This week the Senate will move to reconsider the Foreclosure Prevention Act, which is a bill that would allow families who are facing foreclosure, due to increases in their adjustable rate mortgages, to stay in their homes. Today Senate Majority Leader Harry Reid (D-NV) and Sen. Chris Dodd (D-CT) held a press conference to discuss the bill.
“For the last several months, the President and Bush Republicans have adopted a ‘wait-and-see’ approach to fixing our economy,” Reid said. “But while they sit on their hands, middle-class Americans continue losing their jobs and oil prices have climbed to record levels. We cannot afford this strategy any longer, which is why Democrats are working to pass a bill to help those threatened by the root of our weakening economy – the mortgage meltdown.”
The Act would provide $200 million for pre-foreclosure counseling so that homeowners could connect with their lenders and explore options to keep people in their homes. The Act would also provide $10 billion in private bond authority so that housing agencies could issue bonds for mortgage refinancing.
It would change the bankruptcy laws to allow judges to modify the mortgage of a debtor. An estimated 600,000 homeowners could be helped by this change. The Act would also provide $4 billion for communities to purchase and redevelop foreclosed properties, and it would amend the Truth in Lending Act to require lenders to provide better disclosure about the terms of their mortgage to potential borrowers.
Sen. Dodd stressed that now is the time to act to help troubled homeowners. “This is a pivotal week. By moving in a bipartisan fashion to consider the Foreclosure Prevention Act, we have a real opportunity to take strong and effective steps that can address the economic crisis by reducing foreclosures and unlocking the credit markets. “The Administration stepped in a couple of weeks ago to help Wall Street. Now it’s time to turn our attention to Main Street. Inaction is not an option. And frankly, failure is not an option, either. I hope that our Republican as well as Democratic colleagues will agree to move forward on the bill for the good of American homeowners.”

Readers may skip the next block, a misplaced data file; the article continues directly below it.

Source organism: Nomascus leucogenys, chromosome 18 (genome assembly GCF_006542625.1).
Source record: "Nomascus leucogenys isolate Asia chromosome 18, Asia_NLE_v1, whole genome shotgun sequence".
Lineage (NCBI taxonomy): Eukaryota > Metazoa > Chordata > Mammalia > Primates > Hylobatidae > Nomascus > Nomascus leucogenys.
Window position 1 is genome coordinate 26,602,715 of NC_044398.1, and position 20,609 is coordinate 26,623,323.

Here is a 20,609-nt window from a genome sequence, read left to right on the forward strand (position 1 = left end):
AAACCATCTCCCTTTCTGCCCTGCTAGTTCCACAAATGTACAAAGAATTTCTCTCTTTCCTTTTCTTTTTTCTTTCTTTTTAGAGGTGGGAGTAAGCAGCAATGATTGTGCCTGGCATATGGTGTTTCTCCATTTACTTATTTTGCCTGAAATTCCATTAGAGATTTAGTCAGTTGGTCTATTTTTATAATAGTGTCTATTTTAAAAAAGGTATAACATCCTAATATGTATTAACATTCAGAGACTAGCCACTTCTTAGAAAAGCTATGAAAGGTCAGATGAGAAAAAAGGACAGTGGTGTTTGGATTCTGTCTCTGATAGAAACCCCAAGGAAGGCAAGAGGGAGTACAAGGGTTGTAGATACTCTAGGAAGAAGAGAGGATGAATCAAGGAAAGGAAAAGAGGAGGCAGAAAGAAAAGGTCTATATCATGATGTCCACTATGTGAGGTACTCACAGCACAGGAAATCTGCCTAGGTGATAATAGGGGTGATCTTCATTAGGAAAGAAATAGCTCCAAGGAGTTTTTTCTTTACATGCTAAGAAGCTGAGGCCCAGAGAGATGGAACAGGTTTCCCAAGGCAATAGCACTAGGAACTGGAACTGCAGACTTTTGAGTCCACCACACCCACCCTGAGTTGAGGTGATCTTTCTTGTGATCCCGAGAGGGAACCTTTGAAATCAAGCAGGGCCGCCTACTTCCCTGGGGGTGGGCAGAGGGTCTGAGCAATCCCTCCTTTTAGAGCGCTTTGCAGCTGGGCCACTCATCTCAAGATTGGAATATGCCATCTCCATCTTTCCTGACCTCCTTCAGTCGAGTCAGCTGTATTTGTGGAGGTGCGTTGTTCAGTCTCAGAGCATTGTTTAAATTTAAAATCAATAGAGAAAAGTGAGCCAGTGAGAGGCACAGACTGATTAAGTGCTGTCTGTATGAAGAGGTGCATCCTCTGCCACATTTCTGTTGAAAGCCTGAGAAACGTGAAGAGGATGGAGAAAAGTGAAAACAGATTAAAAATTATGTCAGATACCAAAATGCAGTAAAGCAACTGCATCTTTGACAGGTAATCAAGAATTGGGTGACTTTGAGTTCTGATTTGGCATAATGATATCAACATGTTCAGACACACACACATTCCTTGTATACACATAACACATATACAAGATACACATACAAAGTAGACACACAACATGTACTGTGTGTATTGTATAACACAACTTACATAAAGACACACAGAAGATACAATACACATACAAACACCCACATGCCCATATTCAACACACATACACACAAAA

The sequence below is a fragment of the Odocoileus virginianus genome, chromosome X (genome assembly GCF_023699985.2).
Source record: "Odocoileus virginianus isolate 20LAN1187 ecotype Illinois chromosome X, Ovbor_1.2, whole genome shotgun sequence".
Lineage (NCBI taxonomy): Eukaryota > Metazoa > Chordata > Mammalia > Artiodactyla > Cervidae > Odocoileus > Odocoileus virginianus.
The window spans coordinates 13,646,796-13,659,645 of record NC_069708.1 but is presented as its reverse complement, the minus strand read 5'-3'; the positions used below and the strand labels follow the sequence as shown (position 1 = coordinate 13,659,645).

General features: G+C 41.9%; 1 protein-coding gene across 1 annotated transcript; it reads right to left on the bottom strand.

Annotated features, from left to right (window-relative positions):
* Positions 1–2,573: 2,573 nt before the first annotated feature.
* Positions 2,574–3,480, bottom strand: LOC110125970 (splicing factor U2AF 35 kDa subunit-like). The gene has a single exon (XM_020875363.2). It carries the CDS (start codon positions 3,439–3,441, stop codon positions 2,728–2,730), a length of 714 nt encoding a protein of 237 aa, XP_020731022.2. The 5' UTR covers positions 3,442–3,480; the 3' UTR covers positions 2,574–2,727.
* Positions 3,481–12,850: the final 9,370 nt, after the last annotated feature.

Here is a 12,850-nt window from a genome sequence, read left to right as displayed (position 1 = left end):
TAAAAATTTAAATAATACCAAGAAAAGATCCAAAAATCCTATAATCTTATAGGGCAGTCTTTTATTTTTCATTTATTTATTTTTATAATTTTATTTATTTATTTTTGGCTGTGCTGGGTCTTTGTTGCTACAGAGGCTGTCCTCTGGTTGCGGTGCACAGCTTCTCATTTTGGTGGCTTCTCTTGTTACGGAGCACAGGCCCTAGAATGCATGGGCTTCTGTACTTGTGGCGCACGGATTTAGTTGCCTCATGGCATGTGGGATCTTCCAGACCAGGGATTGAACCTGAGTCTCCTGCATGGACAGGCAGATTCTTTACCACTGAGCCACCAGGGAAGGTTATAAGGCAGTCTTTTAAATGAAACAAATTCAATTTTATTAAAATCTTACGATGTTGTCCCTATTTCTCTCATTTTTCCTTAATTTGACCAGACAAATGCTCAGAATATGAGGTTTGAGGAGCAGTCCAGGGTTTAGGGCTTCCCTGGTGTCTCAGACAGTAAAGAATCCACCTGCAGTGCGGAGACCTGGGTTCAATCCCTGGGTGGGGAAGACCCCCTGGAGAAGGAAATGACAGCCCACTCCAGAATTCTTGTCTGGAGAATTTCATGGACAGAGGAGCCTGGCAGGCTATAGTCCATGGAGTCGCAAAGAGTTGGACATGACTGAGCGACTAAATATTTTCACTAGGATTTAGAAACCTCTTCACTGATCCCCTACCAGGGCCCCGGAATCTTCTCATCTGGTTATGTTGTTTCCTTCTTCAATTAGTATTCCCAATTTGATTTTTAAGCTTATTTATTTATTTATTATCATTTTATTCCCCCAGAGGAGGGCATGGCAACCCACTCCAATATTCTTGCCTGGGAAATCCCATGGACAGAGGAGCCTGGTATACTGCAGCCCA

Even if Congress does pass this act, President Bush will veto it strictly on the ideological grounds that the government should not get involved, and that people with bad credit don’t deserve any help.
The problem is that this mortgage crisis has the potential to cause a great deal of economic damage at the state and local level. Something proactive needs to be done because this is the kind of economic collapse that can turn a short term recession into a long one. The market will naturally recover, but it is much more difficult for homeowners and the communities they live in to do the same. This isn’t a perfect bill, but it is a good first step, that deserves bi-partisan support.
Foreclosure Prevention Act: